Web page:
I just had the most beautiful Utah getaway, in which I fell in love with mules,
mistook a claret cup cactus for a red T-shirt thrown over a shrub in the desert,
watched my mother out-putt her children (she is 93),
vibrated with the beauty of the entire state,
revisited Fish Lake—after 40 years—to be welcomed by a flock of sixty+ white pelicans,
What was my father telling me?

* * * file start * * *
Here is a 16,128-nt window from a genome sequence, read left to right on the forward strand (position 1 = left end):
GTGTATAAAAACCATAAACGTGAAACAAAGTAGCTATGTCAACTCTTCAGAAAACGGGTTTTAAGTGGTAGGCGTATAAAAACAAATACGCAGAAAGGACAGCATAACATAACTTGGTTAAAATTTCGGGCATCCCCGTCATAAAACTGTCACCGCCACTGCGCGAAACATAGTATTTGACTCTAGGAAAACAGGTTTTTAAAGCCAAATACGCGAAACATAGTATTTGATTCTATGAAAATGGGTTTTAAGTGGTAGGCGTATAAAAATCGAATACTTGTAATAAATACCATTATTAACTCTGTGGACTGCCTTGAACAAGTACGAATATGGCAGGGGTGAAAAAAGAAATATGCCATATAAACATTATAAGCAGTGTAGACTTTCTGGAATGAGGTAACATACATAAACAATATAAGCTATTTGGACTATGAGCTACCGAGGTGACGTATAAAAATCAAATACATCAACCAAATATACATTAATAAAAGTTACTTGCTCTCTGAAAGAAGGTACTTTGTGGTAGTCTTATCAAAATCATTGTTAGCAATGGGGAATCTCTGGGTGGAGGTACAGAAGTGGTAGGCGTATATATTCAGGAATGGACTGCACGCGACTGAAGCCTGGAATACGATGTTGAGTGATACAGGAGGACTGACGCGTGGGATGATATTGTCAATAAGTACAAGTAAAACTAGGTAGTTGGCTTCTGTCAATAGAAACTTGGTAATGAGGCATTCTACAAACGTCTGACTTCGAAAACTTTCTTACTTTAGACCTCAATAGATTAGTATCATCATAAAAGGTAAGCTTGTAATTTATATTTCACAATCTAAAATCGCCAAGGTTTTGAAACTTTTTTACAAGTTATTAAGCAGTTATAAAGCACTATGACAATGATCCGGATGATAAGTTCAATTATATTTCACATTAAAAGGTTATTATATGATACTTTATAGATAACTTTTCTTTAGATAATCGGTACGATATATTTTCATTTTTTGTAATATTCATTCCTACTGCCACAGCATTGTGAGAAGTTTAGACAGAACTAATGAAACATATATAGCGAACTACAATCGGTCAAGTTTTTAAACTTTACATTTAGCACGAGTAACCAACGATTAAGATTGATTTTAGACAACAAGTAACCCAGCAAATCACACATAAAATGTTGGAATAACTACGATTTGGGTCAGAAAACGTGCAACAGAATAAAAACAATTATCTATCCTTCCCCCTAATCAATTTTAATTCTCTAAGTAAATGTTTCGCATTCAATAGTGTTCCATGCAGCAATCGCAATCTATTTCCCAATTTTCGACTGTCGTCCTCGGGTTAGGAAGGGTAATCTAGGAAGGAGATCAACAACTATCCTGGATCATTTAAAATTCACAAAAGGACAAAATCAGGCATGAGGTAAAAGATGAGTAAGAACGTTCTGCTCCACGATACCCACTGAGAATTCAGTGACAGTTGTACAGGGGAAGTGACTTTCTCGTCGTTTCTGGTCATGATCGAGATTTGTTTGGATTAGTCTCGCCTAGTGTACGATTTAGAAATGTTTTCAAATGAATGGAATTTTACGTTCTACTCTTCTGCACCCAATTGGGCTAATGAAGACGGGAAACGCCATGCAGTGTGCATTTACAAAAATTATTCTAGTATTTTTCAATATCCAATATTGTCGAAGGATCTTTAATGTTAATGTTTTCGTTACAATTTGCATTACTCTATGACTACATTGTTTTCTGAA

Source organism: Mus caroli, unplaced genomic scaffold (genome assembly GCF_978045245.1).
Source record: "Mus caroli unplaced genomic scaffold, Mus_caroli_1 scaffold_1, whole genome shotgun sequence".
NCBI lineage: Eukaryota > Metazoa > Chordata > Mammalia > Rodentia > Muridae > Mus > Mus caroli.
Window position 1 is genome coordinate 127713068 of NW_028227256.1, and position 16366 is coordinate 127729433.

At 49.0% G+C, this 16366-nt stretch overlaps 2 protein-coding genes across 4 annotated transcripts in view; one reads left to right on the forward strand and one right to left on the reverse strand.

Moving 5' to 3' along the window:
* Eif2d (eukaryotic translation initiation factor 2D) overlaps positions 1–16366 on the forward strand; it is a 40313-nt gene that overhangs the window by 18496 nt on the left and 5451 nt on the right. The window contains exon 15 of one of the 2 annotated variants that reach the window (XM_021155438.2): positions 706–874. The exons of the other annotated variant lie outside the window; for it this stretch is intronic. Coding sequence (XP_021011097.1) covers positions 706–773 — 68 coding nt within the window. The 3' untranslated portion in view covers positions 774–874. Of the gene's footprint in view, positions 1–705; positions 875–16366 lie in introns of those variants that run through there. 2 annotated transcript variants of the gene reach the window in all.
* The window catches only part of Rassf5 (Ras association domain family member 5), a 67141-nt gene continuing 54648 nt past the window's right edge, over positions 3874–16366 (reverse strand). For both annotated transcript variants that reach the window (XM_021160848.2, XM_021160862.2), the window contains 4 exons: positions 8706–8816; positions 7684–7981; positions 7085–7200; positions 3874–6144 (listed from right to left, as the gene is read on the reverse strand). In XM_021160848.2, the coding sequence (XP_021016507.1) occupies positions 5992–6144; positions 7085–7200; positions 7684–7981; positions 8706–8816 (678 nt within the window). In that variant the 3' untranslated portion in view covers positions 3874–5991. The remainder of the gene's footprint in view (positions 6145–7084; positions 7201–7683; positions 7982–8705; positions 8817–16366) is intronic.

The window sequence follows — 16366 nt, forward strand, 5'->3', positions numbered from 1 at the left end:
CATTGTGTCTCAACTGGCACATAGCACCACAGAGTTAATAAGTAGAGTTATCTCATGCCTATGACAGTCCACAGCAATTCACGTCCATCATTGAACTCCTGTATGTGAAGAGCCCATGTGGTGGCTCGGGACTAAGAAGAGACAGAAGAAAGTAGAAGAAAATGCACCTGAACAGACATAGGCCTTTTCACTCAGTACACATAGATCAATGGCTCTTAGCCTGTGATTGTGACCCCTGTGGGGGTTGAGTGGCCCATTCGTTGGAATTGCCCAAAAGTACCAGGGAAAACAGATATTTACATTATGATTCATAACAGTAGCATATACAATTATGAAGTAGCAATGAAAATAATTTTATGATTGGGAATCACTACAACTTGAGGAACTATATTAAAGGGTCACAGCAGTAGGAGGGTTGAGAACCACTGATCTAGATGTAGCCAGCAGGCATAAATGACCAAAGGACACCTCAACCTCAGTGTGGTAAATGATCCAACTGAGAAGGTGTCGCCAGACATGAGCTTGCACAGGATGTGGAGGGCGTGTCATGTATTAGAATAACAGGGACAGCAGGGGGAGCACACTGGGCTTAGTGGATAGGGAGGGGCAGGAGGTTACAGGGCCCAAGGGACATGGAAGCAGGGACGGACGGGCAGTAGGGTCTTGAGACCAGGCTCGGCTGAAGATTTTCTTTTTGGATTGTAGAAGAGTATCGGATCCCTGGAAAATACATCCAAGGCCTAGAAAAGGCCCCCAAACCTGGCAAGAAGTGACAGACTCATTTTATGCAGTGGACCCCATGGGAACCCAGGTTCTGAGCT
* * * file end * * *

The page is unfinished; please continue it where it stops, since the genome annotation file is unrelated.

Let’s go back to that Utah thang . . . if I love Utah in my bones, enough to render her history as faithfully (or rather unfaithfully, as in non-devoutly) as I can, in a novel which honors the whole story of the people of Utah, that is Mugwumpishness. That's Tributary. When—on a high school field trip—I stood at the real This Is The Place spot, looking down on the smoggy Salt Lake Valley from where my ancestors first saw it and felt only agony, bone-piercing agony for those who died en route and those who died a little more after arriving, I was shocked and amazed; and that, too, is Mugwumpish. To see the whole story, embrace the whole state, exalt all of existence, not just the parts that will fit inside the ruling party’s word box—love the Shoshone, love the desert, love the dust in “Smoky Valley,” love the pioneers for lashing themselves to that polygamy wheel and persevering, love the wilds of Fish Lake and the snaky oxbows of the Sevier River, love the potash ponds in Canyonlands and the hidden cowboy hole-in-the-wall camp, tended lovingly for fifteen years by strangers who bring firewood and window screens and Boston baked beans and old novels for others to enjoy. I will not tell you where it is. I will tell you that I read the entries in the hideaway’s notebook there, starting in 1999, and I left loving humanity.